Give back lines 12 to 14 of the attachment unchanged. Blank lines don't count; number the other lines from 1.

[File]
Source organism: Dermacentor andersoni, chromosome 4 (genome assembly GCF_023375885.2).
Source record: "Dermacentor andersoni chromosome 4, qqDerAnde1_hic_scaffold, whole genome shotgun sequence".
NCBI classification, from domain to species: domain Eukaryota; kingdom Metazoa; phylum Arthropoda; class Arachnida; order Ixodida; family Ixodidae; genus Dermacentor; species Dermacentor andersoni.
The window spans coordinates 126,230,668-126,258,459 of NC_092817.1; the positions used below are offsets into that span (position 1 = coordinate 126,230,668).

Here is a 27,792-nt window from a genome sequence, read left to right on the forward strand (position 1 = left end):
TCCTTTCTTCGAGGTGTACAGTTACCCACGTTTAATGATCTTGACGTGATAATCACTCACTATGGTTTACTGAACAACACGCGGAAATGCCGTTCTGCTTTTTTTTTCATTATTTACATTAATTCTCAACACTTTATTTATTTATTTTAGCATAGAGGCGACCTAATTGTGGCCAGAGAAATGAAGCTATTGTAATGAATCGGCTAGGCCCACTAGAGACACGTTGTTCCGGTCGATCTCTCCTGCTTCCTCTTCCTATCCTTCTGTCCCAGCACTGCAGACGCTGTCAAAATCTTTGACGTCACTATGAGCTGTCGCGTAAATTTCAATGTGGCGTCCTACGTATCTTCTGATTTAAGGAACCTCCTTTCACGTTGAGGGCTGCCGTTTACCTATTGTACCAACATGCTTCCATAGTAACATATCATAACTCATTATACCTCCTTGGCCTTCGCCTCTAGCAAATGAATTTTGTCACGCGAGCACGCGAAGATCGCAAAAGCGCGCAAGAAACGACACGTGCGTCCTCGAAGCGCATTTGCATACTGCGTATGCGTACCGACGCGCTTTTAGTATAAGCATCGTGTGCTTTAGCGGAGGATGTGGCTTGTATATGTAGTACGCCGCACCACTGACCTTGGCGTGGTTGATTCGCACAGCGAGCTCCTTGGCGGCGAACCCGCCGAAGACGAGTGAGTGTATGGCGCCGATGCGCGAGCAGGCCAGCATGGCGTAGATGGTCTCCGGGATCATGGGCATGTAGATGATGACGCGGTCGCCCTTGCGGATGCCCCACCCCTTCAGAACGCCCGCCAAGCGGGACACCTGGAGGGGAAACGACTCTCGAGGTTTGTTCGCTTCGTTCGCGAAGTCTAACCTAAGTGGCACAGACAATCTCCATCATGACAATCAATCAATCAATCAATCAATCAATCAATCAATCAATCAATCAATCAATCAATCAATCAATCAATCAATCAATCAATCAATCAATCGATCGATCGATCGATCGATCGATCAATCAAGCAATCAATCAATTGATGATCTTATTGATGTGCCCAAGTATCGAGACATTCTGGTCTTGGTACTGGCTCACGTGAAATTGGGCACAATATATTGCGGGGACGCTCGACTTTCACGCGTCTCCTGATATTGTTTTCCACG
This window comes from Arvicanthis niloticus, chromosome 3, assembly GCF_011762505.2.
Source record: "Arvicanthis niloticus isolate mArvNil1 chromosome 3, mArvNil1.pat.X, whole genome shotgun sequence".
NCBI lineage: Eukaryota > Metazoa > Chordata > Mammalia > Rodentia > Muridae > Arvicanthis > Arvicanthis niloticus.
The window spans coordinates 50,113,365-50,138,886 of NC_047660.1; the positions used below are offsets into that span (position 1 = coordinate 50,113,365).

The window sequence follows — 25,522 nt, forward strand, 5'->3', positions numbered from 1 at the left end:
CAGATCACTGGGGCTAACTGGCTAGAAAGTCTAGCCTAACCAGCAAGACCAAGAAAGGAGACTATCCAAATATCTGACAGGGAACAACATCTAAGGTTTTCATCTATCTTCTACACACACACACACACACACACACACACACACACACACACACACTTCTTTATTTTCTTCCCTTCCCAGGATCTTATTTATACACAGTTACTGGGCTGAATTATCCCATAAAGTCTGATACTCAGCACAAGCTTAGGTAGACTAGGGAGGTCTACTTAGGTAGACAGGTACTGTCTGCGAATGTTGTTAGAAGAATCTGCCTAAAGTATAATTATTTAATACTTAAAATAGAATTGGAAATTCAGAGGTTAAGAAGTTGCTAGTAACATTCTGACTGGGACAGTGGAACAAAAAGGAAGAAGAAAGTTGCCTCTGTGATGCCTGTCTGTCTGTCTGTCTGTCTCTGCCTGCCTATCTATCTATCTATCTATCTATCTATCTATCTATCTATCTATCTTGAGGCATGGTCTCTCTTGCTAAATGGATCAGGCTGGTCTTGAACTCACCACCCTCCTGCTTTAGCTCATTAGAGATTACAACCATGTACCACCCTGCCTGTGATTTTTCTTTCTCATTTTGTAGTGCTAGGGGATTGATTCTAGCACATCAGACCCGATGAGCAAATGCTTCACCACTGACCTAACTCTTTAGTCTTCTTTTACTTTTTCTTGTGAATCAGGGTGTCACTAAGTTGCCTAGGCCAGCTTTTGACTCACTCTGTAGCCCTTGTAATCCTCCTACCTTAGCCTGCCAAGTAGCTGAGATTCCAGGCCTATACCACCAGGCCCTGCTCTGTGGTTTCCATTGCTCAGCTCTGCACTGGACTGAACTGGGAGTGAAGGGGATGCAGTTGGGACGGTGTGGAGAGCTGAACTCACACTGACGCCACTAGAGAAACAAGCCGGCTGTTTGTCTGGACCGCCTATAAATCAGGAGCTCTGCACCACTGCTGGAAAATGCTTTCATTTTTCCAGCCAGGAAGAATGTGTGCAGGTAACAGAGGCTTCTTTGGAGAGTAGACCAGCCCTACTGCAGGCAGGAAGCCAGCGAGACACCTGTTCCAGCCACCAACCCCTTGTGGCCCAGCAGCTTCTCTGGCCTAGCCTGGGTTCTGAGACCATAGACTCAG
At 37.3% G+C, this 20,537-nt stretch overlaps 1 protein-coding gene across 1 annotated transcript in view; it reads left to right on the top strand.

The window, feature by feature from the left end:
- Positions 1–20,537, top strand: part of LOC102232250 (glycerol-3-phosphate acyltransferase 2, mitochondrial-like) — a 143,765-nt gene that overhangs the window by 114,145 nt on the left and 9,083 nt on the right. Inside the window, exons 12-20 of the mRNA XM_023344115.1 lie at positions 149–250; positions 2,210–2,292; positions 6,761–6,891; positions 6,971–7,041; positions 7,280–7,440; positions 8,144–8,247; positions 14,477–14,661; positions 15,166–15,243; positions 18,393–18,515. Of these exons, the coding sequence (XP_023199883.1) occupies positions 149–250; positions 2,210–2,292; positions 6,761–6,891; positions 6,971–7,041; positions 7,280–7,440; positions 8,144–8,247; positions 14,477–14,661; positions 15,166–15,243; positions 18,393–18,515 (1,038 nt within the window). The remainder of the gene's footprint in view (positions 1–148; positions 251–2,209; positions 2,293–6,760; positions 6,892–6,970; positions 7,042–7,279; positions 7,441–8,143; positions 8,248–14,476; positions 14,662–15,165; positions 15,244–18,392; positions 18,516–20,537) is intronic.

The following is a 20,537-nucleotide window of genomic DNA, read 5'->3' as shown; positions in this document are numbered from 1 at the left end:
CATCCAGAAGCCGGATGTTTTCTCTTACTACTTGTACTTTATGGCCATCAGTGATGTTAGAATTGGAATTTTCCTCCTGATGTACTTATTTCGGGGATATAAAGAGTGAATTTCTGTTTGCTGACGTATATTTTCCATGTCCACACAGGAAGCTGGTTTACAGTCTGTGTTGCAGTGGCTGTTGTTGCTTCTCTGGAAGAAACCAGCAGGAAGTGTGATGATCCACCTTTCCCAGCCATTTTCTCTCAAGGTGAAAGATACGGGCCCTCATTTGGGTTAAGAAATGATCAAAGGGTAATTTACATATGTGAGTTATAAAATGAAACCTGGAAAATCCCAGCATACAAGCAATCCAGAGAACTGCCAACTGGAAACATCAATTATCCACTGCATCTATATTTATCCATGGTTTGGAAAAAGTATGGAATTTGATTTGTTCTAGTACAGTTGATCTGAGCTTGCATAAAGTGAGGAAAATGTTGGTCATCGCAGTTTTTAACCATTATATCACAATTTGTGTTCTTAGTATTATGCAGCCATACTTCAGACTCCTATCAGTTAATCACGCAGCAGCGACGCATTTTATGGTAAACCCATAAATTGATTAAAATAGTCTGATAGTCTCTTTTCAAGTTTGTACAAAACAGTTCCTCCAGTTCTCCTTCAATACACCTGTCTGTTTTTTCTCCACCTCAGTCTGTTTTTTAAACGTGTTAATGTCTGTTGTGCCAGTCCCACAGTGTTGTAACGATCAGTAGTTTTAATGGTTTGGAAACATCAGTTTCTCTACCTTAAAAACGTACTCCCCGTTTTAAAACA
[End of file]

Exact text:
CAGATCACTGGGGCTAACTGGCTAGAAAGTCTAGCCTAACCAGCAAGACCAAGAAAGGAGACTATCCAAATATCTGACAGGGAACAACATCTAAGGTTTTCATCTATCTTCTACACACACACACACACACACACACACACACACACACACACACACTTCTTTATTTTCTTCCCTTCCCAGGATCTTATTTATACACAGTTACTGGGCTGAATTATCCCATAAAGTCTGATACTCAGCACAAGCTTAGGTAGACTAGGGAGGTCTACTTAGGTAGACAGGTACTGTCTGCGAATGTTGTTAGAAGAATCTGCCTAAAGTATAATTATTTAATACTTAAAATAGAATTGGAAATTCAGAGGTTAAGAAGTTGCTAGTAACATTCTGACTGGGACAGTGGAACAAAAAGGAAGAAGAAAGTTGCCTCTGTGATGCCTGTCTGTCTGTCTGTCTGTCTCTGCCTGCCTATCTATCTATCTATCTATCTATCTATCTATCTATCTATCTATCTTGAGGCATGGTCTCTCTTGCTAAATGGATCAGGCTGGTCTTGAACTCACCACCCTCCTGCTTTAGCTCATTAGAGATTACAACCATGTACCACCCTGCCTGTGATTTTTCTTTCTCATTTTGTAGTGCTAGGGGATTGATTCTAGCACATCAGACCCGATGAGCAAATGCTTCACCACTGACCTAACTCTTTAGTCTTCTTTTACTTTTTCTTGTGAATCAGGGTGTCACTAAGTTGCCTAGGCCAGCTTTTGACTCACTCTGTAGCCCTTGTAATCCTCCTACCTTAGCCTGCCAAGTAGCTGAGATTCCAGGCCTATACCACCAGGCCCTGCTCTGTGGTTTCCATTGCTCAGCTCTGCACTGGACTGAACTGGGAGTGAAGGGGATGCAGTTGGGACGGTGTGGAGAGCTGAACTCACACTGACGCCACTAGAGAAACAAGCCGGCTGTTTGTCTGGACCGCCTATAAATCAGGAGCTCTGCACCACTGCTGGAAAATGCTTTCATTTTTCCAGCCAGGAAGAATGTGTGCAGGTAACAGAGGCTTCTTTGGAGAGTAGACCAGCCCTACTGCAGGCAGGAAGCCAGCGAGACACCTGTTCCAGCCACCAACCCCTTGTGGCCCAGCAGCTTCTCTGGCCTAGCCTGGGTTCTGAGACCATAGACTCAG
At 37.3% G+C, this 20,537-nt stretch overlaps 1 protein-coding gene across 1 annotated transcript in view; it reads left to right on the top strand.

The window, feature by feature from the left end: